The Skills Development Levies Act is designed to put in place
'user charge-type' incentives and thereby to complement the Skills Development
Act. It introduces a 1 per cent private-sector payroll levy. All firms will pay
the levy, but will be able to claim grants for training done from their SETA,
provided the training meets basic quality criteria. The training will
increasingly need to align with the National Qualification Framework, to ensure
quality. Enterprise-wide training plans will leverage block grants back to firms
- but these plans and their implementation will also be quality assured. Firms
will either deliver their own programmes or purchase training from training
SETAs are expected to grow into a major resource for firms.
SETAs may use a prescribed percentage of their levy revenue to assist with the
development of sector skill plans, the design of learnerships, assistance to
firms to develop enterprise skill plans and quality assurance of training. The
standards on the National Qualification Framework will be used for all training
plans. Funds may also be used to support research into trends and shifts locally
and abroad in the sector.
The public sector is also included in all of these initiatives.
Government departments will join the SETA most relevant to their area of work
so, for example, the Department of Transport will join the Transport SETA.
Government departments will also have to develop training plans. However, they
will not pay a levy in the same way - and instead will have to budget 1 per cent
of personnel costs. The public service will also have to conform to training
standards registered on the National Qualification Framework. Only two
public-sector-only SETAs will be established - one for Local Government, and one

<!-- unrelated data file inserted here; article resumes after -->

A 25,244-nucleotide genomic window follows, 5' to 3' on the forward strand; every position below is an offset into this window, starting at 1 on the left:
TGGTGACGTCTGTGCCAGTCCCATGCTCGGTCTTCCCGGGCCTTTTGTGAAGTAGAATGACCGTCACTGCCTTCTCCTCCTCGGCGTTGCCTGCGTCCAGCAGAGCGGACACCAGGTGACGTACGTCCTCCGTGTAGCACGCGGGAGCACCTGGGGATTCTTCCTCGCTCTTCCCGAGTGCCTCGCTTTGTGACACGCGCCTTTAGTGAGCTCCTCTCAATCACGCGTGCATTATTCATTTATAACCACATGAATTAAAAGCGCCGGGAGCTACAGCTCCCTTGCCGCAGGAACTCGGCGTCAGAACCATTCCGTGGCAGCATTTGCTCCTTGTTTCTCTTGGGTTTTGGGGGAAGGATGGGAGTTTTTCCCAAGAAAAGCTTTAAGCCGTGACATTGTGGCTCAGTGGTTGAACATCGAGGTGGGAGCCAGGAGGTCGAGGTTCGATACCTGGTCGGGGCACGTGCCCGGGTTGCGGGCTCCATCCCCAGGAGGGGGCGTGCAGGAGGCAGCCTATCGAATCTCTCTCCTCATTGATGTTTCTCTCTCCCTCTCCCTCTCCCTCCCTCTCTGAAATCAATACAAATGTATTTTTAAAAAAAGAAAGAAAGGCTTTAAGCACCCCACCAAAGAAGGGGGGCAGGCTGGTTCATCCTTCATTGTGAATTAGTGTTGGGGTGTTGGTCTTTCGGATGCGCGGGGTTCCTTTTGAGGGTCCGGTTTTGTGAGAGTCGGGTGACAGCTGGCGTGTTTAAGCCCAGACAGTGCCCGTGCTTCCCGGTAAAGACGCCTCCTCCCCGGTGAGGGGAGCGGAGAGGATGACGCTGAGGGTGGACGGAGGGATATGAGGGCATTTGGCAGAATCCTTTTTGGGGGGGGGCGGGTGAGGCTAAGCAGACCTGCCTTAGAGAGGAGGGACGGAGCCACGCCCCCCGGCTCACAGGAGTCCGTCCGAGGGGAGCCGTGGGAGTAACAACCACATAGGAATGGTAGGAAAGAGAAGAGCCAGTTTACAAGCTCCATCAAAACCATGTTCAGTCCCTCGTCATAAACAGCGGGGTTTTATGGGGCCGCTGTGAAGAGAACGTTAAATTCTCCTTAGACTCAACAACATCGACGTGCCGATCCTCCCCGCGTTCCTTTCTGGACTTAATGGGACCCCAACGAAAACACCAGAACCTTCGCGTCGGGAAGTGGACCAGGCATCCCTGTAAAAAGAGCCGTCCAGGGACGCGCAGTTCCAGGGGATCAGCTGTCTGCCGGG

for the Public Service.
Implementation of these policies will commence in earnest during
the second term of office of the new democratic government. Already extensive
plans have been laid.
5.5. Learning in the context of job creation
Various government departments have launched job creation
schemes -and these were confirmed and extended at the Job Summit. For young
people the key concern has been securing access to these schemes and ensuring
that some learning takes place within these programmes - including life skills.
The Department of Labour's Employment Services local offices are
increasingly positioning themselves to act as a selection and referral agency
for these schemes. What proportion of which group - young/female/local/person
with disability - is a matter for a local community accord.
In general, programmes such as Youth Brigades or Youth Service
schemes are more geared towards reintegrating young people back into productive
society, and are less focused on the delivery of hard skills. By contrast,
learnerships are strongly focused on occupational skills and aim to gain a
reputation for high-quality